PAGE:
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Home : News : News Features
NEWS | June 29, 2022

National Guard Captain Speaks at Naturalization Ceremony

By Capt. Dylan Hollums, 188th Wing

FORT SMITH, Ark. - Fifty immigrants from 22 countries raised their right hands to recite the Pledge of Allegiance in the Judge Isaac C. Parker Federal Courtroom in a
nationalization ceremony June 24. They lowered their hands as new U.S. citizens.

“It was an honor to be invited to speak before the ceremony,” said Capt. Alcides Silva, 188th Force Support Squadron assistant director for personnel. “As a native of Braganca Paulista, Brazil, being a naturalized citizen is a privilege not many people get to share with me.”

Silva reflected on first stepping on American soil as a foreign exchange student at Spiro High School in 1996 before returning to attend college at Carl Albert State College. He then graduated from Northeastern State University in Tahlequah, Oklahoma, with a bachelor’s degree in math education in 2006.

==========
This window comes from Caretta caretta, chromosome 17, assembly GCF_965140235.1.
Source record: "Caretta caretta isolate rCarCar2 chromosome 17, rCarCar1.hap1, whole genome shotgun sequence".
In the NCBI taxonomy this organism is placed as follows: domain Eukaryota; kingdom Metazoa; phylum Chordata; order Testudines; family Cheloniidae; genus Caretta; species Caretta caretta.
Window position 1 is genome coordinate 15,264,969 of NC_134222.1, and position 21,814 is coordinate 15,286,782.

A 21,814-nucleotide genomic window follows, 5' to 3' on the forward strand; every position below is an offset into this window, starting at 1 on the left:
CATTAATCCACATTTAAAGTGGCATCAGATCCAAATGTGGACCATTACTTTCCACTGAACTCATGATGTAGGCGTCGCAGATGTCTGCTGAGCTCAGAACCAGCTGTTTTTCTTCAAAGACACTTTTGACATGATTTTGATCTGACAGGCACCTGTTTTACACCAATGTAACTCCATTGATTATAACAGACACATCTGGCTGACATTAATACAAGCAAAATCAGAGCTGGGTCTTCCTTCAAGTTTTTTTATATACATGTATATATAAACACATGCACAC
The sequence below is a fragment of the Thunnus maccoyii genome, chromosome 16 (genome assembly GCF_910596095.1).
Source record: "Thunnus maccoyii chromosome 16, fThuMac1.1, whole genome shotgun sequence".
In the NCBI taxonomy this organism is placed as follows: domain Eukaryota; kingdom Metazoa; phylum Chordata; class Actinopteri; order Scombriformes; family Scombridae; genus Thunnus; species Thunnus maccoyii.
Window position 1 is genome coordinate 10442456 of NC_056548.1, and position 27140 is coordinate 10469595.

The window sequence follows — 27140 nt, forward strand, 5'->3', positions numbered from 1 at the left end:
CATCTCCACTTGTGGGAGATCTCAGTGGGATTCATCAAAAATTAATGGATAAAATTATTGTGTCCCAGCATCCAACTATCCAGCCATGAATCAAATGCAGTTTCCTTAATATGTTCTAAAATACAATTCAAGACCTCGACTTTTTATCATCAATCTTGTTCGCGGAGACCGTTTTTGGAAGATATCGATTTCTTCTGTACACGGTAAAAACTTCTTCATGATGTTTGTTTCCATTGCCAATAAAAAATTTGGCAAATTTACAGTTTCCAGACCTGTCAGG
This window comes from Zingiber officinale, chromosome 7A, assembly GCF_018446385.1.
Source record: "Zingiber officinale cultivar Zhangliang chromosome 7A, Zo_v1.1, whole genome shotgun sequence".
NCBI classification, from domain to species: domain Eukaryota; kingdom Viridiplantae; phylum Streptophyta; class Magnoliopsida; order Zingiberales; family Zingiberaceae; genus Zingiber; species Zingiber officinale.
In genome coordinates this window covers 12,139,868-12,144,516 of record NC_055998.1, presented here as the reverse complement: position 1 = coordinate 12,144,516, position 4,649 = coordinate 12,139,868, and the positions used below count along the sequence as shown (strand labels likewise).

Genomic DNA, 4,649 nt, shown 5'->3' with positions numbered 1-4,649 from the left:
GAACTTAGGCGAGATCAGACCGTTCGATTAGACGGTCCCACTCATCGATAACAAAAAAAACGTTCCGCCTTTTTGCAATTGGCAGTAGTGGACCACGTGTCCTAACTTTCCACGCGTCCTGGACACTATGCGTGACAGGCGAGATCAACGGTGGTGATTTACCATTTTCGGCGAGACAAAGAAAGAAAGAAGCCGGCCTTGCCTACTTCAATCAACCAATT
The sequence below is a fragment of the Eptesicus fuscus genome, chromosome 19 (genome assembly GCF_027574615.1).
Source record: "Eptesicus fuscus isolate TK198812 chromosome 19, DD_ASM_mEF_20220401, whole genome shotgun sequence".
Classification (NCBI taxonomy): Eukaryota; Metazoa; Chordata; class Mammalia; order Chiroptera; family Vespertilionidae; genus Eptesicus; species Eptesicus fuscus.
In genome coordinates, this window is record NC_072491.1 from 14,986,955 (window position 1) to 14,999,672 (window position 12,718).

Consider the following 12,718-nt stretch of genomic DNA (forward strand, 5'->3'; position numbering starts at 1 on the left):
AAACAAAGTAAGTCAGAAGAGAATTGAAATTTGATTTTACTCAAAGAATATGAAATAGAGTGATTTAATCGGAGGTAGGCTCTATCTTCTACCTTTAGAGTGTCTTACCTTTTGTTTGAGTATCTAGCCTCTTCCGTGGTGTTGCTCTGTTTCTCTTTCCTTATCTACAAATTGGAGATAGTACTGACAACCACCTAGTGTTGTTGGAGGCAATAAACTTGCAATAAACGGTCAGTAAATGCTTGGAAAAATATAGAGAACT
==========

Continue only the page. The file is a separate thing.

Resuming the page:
“I loved the experience [of the exchange program] so much that I returned for college, fell in love with my now wife and the opportunities this country has afforded me,” Silva said. “I fell in love with the people here.”

Silva, now a computer science teacher and soccer coach at Poteau High School in Oklahoma, enlisted in 2002 as a heavy equipment operator with the Oklahoma Army National Guard’s 120th Engineer Battalion. In 2009, he joined the 188th Wing as a munitions specialist before accepting an officer’s commission in 2015.

“Serving is just one small way I can give back to this country. I joined the Guard to pay for college, but that’s not what kept me in,” he said. “It was the passion of the people I have served with. Their passion was infectious.”

While addressing the new U.S. citizens, Silva shared his own unforgettable experience during his naturalization ceremony in 2008.

“My wife, my son, my in-laws and about 30 others said the same pledge you will say today. I said the Pledge of Allegiance every day as a schoolteacher and in the military,” he recalled. “But the first time I said it as an American citizen, it felt different. It felt like I was finally home.”